Green Energy Subsidy Cuts Threaten Scotland’s “100% Renewables” Target

Green Energy Subsidy Cuts Threaten Scotland’s “100% Renewables” Target

Cuts to renewable energy subsidies could affect Scotland’s ambitions of generating 100% of its electricity using renewable energy, according to the Fergus Ewing, the Scottish Minister for Business, Energy and Tourism.

The energy minister stated that reductions in subsidies for renewable energy tech could potentially affect up to £14 billion of investment in Scotland that is currently being considered by energy providers and investors.

According to Mr Ewing, the £14 billion would go towards new renewable energy systems such as wind farms. “Much of that is now under threat because of what we can only describe as an all out onslaught on renewables by the UK government.”

Cuts to renewable energy subsidies have been announced and will take effect across the UK. The cuts are aimed at reducing government spending on green energy, with alternative technologies such as shale gas taking priority.

Scotland is one of the world’s largest renewable energy producers. As of 2015, about 50 per cent of Scotland’s total electricity is generated using renewable systems such as wind turbines and hydropower.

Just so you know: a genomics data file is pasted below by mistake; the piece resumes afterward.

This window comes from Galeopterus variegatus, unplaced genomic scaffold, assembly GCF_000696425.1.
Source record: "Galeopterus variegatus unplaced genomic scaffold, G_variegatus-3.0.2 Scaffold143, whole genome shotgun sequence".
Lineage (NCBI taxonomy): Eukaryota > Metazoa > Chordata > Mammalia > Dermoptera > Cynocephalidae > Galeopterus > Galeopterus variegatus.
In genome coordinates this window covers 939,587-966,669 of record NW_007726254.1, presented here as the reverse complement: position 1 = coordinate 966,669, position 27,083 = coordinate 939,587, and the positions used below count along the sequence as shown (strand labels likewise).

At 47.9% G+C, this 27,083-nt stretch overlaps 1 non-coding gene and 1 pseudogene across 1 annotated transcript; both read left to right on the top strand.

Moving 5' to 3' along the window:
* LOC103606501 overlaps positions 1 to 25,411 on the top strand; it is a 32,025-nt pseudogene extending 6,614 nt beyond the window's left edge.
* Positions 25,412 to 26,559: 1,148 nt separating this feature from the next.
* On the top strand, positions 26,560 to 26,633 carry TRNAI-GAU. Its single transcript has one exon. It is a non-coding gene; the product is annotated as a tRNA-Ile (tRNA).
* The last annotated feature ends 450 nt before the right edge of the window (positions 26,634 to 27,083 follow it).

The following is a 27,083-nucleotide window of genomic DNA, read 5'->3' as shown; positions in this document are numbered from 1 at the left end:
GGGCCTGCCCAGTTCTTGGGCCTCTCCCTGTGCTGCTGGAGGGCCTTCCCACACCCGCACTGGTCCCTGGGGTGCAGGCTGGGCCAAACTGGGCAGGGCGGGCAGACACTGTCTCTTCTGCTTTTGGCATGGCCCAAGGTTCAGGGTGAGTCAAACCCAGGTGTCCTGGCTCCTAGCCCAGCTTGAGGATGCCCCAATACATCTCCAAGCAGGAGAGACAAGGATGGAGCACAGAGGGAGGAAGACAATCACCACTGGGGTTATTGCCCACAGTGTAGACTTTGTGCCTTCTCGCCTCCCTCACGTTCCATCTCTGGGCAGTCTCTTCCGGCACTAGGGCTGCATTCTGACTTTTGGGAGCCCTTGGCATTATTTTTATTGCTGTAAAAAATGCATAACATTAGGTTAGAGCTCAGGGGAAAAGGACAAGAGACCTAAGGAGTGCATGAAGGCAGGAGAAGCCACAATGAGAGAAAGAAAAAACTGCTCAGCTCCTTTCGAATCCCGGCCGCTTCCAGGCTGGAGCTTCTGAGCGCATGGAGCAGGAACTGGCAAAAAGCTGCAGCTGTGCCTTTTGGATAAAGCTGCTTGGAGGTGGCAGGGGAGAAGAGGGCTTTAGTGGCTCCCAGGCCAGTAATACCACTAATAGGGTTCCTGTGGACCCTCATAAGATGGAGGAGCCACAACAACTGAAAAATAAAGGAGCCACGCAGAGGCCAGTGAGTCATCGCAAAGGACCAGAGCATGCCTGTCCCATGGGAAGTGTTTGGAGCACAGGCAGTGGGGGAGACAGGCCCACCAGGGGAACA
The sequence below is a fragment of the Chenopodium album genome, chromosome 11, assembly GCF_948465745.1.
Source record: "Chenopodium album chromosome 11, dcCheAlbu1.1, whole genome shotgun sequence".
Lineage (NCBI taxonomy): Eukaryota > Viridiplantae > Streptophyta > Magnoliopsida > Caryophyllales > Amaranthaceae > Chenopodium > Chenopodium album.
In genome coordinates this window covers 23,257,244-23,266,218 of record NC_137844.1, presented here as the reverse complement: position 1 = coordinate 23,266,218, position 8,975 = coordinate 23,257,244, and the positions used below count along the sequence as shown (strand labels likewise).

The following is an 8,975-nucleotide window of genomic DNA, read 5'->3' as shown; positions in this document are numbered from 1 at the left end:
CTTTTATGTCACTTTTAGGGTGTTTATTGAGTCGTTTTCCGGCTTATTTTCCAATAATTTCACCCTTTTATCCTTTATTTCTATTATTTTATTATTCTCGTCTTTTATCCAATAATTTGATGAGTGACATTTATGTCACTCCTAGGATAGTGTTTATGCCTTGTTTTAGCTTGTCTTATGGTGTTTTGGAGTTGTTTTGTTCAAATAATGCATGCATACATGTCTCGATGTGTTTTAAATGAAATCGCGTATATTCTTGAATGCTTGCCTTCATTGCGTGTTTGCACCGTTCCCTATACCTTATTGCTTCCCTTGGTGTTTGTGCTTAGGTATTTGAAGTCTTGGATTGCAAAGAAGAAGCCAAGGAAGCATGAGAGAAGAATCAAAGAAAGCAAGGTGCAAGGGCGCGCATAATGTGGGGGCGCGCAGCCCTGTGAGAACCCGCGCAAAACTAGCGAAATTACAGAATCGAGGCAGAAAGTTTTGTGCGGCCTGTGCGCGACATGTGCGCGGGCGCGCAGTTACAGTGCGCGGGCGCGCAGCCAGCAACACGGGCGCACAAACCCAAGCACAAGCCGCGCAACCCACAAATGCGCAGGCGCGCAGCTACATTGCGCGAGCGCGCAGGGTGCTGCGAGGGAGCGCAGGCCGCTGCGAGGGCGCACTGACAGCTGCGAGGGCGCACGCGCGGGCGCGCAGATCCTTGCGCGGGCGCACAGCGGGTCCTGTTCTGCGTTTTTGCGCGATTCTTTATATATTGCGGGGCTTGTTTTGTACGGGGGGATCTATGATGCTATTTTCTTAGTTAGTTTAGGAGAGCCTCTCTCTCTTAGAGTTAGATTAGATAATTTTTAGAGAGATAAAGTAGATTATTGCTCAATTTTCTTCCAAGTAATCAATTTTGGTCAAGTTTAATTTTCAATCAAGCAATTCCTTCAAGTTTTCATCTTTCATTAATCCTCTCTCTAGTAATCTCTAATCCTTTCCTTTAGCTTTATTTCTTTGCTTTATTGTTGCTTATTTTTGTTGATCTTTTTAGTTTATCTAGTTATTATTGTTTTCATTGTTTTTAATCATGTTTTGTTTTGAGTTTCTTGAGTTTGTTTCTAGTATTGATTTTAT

Ewing isn’t certain about the value of shale gas, stating “I have not made up my mind – I want to see the evidence.”

Shale gas has been promoted as an economically successful source of energy for the United Kingdom, largely due to the economic success of some shale gas projects in the United States.

American producers of shale gas have pointed to its benefits in reducing the level of dependence on foreign energy imports, as well as its reduction of domestic energy prices and creation of new energy sector jobs.

While shale gas has been successful in the United States, there are major differences in the location of proposed shale gas sites in Scotland and those that have been used successfully in the USA.

Ewing states that while shale gas has been used successfully in the US, “the places where it has been carried out are about as different from where the deposits of unconventional gas are perceived to be in Scotland as it is possible to be.”

Shale gas is one of several sources of energy viewed by David Cameron as potential boons to the UK. In 2014, the Prime Minister announced that his government would go “all out for shale”, with a programme aimed at providing rates for local councils.

Under the scheme, councils throughout the UK will be entitled to receive all of the rates generated from fracking sites. The growth of shale gas is viewed as a major job creation opportunity by the government.

For Scotland, however, shale gas is unlikely to be viewed as progress. Since January of this year, Scotland has had a moratorium on shale gas fracking that means it will be unlikely to benefit from the government’s commitment to shale gas.

In the meantime, Scottish government officials are actively campaigning to ensure that its renewable energy industry can continue to grow. The government is taking part in a campaign to encourage the UK to “change its course” on green energy.